Resolution or Review?

Many of us are familiar with the tradition of a “New Year’s Resolution.” A quick Google search indicates that more than 90% of resolutions in the U.S. are fitness or weight loss related, and less than 10% last more than 90 days (most in fact, last a month or less).

A close friend shared the notion of an annual review, rather than a resolution, and I’m intrigued by the idea. The review he shared comes from Shane Parish at the Farnum Street blog and encourages us to ask ourselves some questions as a guide to assessing aspects of our lives from the last year and using the assessment to make conscious decisions about things we want to add or reinforce in our daily lives, and things we should consider eliminating (or at least reducing). Some of Shane’s questions help us look at our day(s) from a different angle (If a film crew followed you all day, what would you want the crew to film? What would you definitely not want them to document?) The questions are thought-provoking and introspective.

Tim Ferriss, the author/owner/host of one of the most popular podcasts available, suggests conducting a review by making two columns: Positive and Negative, and then looking through your calendar (by week) and noting the people, activities, and events or commitments triggering peak positive or negative emotions, placing those items in its respective column in order to clarify the things we want more or less of in the New Year. Tim suggests reviewing the Positive column, identifying the 20% of things that brought the most joy or satisfaction, and planning more of those items into your annual calendar right now. Similarly, walling off or refusing the 20% most negative. More from Tim’s blog on Annual Reviews here: Tim Ferriss’ Past Year Review.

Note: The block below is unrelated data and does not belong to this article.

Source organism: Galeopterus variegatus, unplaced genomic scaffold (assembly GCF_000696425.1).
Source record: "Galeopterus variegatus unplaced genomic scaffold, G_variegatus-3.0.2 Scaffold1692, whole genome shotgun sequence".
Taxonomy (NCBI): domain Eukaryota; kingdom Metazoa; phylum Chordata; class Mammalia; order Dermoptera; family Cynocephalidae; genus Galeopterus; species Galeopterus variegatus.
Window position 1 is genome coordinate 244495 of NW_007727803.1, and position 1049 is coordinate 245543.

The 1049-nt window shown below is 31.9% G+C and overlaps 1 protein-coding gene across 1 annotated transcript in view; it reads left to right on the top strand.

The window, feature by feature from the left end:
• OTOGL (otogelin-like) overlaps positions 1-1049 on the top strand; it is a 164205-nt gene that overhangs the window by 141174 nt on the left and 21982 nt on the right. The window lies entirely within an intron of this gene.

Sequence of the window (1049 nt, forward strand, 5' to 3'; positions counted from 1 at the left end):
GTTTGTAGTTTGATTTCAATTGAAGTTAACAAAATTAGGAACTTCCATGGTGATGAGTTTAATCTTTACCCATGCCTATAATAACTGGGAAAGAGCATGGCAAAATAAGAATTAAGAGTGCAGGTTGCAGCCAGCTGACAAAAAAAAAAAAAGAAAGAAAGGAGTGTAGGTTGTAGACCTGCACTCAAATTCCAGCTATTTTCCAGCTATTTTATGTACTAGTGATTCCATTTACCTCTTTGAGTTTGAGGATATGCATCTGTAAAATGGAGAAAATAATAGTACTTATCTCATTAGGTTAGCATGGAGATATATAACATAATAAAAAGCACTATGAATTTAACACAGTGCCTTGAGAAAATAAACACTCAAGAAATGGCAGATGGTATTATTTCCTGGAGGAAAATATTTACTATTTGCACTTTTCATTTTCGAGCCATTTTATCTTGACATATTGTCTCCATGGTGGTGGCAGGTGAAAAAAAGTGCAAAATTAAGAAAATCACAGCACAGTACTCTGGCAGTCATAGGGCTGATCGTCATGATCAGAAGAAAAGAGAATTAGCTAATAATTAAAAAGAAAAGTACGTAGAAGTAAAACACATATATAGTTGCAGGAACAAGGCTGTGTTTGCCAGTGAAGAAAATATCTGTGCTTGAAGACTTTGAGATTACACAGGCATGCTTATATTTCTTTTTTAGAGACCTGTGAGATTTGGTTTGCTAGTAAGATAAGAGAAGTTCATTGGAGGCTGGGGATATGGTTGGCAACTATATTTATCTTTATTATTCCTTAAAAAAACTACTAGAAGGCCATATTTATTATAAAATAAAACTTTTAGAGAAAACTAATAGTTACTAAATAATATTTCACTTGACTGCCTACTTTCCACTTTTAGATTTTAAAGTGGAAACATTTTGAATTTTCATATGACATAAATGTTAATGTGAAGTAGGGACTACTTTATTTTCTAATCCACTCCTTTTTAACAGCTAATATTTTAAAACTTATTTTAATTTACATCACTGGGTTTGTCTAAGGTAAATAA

So much of today’s marketing and media communications bombard us with messages of “the new (thing, service, product or practice)” that if we only add, will solve all our problems. Of course, as soon as we pay for and add that new item, we’re reminded of its looming obsolescence and how “version next” is really the answer…  However, the reviews proposed by Parrish and Ferris encourage us not to “add new,” but rather reinforce the goodness we already have, and consciously minimize the negatives.

When I think about my own review of 2022, I clearly want (and am actively planning) more time with family, more time leading, teaching, and mentoring student-athletes, and more personal time outdoors (I’m amazed by the energy and renewal I derive from skiing, hiking, and time in the sunshine!). I’m also looking for ways to minimize time inside behind my desk, time spent worrying about things outside my control, or contending with others whose negativity saps my energy.

What’s in your review for 2022, and what are your plans for ’23?

Coach Rich Alercio is available to discuss coaching philosophy, X’s & O’s, or teach his O-Line “techniques in the trenches.” Contact Coach at and share with your colleagues and friends. Thanks for supporting this blog and joining our conversations, and as always, thanks for your time! 

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